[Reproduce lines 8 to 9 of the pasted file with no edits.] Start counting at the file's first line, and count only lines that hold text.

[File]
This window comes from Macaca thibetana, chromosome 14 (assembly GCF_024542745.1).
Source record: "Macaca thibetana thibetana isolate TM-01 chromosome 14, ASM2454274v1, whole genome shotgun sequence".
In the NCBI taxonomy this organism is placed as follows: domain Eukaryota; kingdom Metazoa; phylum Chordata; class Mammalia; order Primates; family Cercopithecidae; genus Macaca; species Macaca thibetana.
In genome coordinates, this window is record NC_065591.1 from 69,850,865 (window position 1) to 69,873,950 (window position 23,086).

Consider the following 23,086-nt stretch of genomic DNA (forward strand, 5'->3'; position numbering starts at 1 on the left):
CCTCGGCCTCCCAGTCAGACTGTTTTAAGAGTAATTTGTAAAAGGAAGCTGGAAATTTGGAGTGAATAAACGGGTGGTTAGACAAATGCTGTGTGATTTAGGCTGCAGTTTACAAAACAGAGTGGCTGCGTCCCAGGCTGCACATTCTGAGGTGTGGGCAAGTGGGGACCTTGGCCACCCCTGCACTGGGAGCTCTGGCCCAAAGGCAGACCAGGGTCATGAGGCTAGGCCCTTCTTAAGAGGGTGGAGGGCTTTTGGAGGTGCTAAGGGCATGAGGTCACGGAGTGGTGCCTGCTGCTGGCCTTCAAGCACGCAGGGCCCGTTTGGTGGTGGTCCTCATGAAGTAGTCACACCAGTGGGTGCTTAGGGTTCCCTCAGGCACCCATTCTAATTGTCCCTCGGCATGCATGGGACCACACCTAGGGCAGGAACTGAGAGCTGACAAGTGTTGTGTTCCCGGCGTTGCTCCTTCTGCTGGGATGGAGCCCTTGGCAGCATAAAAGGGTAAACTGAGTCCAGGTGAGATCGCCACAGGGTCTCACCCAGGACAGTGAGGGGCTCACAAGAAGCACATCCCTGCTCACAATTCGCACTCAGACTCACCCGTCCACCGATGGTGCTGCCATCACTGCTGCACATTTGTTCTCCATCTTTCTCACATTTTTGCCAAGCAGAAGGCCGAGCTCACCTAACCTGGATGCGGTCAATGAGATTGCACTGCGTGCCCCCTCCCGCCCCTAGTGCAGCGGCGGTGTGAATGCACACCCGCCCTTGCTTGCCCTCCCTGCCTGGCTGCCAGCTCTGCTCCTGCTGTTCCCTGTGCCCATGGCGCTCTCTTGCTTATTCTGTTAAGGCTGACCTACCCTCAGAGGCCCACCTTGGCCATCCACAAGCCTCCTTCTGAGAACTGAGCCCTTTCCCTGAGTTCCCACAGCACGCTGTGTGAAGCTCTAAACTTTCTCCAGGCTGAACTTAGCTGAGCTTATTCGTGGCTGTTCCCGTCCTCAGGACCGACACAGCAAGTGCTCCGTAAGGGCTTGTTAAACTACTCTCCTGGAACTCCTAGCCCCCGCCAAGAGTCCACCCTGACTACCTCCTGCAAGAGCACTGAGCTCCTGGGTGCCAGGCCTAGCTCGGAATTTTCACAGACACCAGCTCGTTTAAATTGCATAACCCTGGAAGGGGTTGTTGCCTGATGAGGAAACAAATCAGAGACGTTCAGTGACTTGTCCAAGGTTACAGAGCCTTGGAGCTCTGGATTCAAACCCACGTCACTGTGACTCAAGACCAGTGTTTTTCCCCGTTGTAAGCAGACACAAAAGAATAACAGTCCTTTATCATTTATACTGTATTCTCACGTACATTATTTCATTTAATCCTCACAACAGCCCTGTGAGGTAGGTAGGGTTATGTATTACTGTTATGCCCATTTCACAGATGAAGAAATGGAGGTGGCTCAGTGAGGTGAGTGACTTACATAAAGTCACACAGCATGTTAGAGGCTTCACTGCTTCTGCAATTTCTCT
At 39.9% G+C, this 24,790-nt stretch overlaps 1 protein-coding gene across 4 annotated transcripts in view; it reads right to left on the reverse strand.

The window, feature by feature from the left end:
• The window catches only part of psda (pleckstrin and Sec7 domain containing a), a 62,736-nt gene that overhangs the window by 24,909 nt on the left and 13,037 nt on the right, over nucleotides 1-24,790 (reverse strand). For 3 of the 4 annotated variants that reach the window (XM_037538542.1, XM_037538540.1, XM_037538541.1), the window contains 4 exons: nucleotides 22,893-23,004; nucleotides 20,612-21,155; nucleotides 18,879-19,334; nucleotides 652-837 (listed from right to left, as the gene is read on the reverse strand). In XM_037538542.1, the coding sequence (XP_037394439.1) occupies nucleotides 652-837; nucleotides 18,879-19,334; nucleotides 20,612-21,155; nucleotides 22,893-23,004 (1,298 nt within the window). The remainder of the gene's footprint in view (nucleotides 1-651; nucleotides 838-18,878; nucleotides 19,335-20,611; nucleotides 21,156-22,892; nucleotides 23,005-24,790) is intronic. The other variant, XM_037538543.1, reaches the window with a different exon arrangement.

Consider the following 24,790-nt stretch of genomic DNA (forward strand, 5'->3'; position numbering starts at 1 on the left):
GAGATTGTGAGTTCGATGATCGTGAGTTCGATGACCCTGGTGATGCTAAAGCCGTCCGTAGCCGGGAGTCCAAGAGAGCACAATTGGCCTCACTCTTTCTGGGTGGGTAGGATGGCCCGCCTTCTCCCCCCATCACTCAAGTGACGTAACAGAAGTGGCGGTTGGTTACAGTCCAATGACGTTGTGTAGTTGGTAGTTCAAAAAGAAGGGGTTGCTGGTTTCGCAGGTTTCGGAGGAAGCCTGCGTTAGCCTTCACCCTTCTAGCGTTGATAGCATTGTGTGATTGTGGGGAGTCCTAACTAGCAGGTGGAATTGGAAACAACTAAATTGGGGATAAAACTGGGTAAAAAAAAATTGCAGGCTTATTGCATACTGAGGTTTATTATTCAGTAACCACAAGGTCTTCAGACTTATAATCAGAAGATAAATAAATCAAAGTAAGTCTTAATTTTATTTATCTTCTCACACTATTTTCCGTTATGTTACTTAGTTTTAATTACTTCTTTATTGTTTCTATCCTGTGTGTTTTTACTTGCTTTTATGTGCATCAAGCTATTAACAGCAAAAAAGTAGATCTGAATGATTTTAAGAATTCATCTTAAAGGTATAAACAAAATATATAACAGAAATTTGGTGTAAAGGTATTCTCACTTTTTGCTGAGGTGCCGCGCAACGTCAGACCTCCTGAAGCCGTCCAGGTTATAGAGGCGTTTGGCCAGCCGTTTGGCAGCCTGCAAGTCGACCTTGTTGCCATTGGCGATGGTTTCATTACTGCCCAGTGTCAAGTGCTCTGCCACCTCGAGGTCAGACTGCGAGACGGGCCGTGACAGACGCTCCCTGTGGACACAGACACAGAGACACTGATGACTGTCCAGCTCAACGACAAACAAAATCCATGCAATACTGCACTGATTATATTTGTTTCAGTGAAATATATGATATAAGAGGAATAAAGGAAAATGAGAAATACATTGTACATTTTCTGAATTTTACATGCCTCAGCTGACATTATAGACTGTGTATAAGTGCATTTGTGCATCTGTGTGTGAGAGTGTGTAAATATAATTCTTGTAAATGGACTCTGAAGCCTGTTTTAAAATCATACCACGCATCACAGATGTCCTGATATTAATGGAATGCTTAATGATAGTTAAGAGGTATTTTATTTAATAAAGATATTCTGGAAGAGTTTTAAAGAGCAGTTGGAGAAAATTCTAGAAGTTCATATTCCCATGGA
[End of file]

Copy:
The window, feature by feature from the left end:
• The window catches only part of psda (pleckstrin and Sec7 domain containing a), a 62,736-nt gene that overhangs the window by 24,909 nt on the left and 13,037 nt on the right, over nucleotides 1-24,790 (reverse strand). For 3 of the 4 annotated variants that reach the window (XM_037538542.1, XM_037538540.1, XM_037538541.1), the window contains 4 exons: nucleotides 22,893-23,004; nucleotides 20,612-21,155; nucleotides 18,879-19,334; nucleotides 652-837 (listed from right to left, as the gene is read on the reverse strand). In XM_037538542.1, the coding sequence (XP_037394439.1) occupies nucleotides 652-837; nucleotides 18,879-19,334; nucleotides 20,612-21,155; nucleotides 22,893-23,004 (1,298 nt within the window). The remainder of the gene's footprint in view (nucleotides 1-651; nucleotides 838-18,878; nucleotides 19,335-20,611; nucleotides 21,156-22,892; nucleotides 23,005-24,790) is intronic. The other variant, XM_037538543.1, reaches the window with a different exon arrangement.